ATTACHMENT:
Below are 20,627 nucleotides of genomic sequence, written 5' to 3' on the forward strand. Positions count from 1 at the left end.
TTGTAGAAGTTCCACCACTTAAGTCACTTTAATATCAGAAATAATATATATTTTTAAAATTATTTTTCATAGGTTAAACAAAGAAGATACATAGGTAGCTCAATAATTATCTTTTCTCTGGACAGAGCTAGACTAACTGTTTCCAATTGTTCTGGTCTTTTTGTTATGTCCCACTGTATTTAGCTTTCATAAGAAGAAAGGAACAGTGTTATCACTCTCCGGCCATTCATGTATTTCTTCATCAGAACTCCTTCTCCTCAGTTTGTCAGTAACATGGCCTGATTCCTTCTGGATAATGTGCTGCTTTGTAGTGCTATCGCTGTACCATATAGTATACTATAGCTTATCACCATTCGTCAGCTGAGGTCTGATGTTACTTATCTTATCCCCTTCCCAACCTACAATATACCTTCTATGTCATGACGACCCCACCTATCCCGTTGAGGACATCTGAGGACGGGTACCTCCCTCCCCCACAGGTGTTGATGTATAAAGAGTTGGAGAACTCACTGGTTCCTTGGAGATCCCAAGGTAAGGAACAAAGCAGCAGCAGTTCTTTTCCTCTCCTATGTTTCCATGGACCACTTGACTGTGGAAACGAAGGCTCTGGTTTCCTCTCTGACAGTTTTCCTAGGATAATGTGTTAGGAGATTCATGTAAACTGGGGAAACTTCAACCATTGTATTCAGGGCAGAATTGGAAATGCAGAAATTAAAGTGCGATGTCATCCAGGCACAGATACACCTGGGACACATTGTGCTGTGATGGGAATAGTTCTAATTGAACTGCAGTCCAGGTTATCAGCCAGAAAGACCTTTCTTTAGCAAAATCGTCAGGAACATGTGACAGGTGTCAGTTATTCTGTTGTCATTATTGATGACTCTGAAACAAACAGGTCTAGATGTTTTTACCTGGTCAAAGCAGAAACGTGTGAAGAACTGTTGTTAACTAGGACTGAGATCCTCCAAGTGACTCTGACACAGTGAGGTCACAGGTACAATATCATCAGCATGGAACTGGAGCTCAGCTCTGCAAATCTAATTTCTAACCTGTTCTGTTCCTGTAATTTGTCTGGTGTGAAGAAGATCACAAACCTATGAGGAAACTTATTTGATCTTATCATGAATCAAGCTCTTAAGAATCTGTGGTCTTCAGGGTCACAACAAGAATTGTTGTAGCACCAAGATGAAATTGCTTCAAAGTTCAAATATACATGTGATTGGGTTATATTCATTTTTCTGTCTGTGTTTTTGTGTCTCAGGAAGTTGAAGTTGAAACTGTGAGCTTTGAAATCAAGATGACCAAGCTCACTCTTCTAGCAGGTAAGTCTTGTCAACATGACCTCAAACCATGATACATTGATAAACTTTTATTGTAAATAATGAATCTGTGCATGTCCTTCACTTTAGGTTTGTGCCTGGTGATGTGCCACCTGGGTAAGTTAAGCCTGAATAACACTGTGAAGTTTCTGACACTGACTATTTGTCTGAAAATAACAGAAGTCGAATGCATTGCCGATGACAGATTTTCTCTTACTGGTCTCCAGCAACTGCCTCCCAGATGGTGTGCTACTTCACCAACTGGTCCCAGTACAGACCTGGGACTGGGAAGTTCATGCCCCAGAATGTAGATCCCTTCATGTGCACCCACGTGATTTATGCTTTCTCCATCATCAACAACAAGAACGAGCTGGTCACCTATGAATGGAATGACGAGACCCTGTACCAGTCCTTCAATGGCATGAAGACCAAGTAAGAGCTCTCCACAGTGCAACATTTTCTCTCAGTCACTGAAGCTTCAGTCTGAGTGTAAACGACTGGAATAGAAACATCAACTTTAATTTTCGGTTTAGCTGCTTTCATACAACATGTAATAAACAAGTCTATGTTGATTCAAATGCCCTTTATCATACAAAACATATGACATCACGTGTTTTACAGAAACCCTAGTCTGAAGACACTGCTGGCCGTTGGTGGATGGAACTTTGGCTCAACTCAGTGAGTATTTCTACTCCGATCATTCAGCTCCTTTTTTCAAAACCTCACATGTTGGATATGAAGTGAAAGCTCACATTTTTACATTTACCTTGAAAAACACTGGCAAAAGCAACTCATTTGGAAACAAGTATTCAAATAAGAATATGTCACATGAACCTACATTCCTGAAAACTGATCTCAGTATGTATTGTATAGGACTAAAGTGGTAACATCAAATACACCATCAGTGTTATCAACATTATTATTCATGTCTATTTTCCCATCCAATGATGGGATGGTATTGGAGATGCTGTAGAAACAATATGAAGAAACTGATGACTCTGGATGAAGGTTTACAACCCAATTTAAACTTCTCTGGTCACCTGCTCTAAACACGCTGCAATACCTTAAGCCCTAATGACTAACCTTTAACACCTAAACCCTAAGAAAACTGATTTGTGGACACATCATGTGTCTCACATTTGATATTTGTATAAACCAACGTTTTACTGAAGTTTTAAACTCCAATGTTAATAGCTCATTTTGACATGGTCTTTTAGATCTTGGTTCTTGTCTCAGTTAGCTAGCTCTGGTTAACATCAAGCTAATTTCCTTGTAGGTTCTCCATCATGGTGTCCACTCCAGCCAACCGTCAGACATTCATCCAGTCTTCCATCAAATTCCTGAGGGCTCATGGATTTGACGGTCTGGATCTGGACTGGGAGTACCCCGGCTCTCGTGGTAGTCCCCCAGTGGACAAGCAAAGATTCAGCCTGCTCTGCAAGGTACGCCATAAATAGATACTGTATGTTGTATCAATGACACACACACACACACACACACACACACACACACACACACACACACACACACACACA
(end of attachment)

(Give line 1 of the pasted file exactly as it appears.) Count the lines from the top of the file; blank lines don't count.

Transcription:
Below are 20,627 nucleotides of genomic sequence, written 5' to 3' on the forward strand. Positions count from 1 at the left end.